Anti-aliasing vs Higher resolutions on graphics cards.

So I am trying to find out what the corrilation between AA and High Resolutions in games on larger monitors is.

So far I am getting the idea that AA on large 24+ in monitors is not as important because at the higher resolutions, the pixels in games are sharper anyways which makes the AA only just slow your games down with minimal detail gain.

Right now I am running a Dell 27in 2707 high definition display. It is amazing for gaming and I like having my display at 1920X 1200. When I add in AA to make it even just a little sharper my system bogs down and makes the game unplayable. I am moving up to that 9800 GX2 in a few days when it arrives, but I was curious if me needing AA is relevant, or if just the higher resolutions will run the games with everything I need graphically.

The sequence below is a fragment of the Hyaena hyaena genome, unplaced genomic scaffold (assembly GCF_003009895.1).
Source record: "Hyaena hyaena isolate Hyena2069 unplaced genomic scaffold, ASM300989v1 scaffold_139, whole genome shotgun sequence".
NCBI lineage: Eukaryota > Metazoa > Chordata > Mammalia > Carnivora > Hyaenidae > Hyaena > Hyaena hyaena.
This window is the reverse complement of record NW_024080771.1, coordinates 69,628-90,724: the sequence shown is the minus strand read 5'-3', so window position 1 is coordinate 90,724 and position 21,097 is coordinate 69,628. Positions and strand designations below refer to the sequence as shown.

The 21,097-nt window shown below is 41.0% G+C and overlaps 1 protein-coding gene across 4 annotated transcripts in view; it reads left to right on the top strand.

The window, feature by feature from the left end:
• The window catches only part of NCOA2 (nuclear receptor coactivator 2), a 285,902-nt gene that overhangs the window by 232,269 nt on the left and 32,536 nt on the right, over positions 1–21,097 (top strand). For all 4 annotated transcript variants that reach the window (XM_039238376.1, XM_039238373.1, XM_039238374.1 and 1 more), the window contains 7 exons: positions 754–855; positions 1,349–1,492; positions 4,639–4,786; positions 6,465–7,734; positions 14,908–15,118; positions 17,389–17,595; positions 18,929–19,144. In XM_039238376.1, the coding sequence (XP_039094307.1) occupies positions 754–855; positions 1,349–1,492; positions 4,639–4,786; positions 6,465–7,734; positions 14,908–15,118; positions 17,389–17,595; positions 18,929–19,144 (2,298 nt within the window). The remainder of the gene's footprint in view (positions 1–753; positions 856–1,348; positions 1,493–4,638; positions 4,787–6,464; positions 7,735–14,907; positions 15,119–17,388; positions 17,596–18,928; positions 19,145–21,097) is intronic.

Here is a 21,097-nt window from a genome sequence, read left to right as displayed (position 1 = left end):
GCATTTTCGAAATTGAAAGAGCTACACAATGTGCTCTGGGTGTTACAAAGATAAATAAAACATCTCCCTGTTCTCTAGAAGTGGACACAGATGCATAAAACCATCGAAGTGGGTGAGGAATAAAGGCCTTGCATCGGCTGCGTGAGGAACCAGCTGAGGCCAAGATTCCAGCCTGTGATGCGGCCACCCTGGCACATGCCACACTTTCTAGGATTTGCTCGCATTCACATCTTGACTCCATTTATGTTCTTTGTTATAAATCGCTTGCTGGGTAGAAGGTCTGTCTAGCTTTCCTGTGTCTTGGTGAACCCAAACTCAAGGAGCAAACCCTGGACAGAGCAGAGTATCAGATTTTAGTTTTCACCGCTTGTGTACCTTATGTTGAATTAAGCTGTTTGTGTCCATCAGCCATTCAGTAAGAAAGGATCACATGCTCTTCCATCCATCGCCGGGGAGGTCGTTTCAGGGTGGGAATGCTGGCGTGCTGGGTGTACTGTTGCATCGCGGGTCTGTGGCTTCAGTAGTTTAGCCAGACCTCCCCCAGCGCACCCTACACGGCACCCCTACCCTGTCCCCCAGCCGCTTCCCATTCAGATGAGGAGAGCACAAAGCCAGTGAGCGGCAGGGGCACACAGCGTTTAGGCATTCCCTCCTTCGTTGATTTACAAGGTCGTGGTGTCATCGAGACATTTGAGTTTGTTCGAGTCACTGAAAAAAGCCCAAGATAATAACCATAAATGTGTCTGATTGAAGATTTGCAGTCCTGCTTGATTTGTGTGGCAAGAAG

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  1. i think that anybody would prefer a higher resolutio to aa. i play at 1650x1050 so i have it turned on at 2x, sometimes 4x. 9800gx2 will to great at those resolutions, but maybe you can wait a month for the next generation of nvidia or ati cards. seems like a good time to either wait for better performing card or for the prices to drop because of those new gen cards.
  2. When it comes to LCD monitors, the choice is simple: the native resolution of the monitor is the best.

    If the card can handle the native resolution without a problem, then add AA if there's power to spare.
  3. For me higher resolution > AA, but don't fall into the trap of thinking that high res negates the need for AA. Even 1920x1200 can look jaggy if you sit close and have good eyesight like me :)
    Fionn2003 said:
    Right now I am running a Dell 27in 2707 high definition display. It is amazing for gaming and I like having my display at 1920X 1200. When I add in AA to make it even just a little sharper my system bogs down and makes the game unplayable. I am moving up to that 9800 GX2 in a few days when it arrives, but I was curious if me needing AA is relevant, or if just the higher resolutions will run the games with everything I need graphically.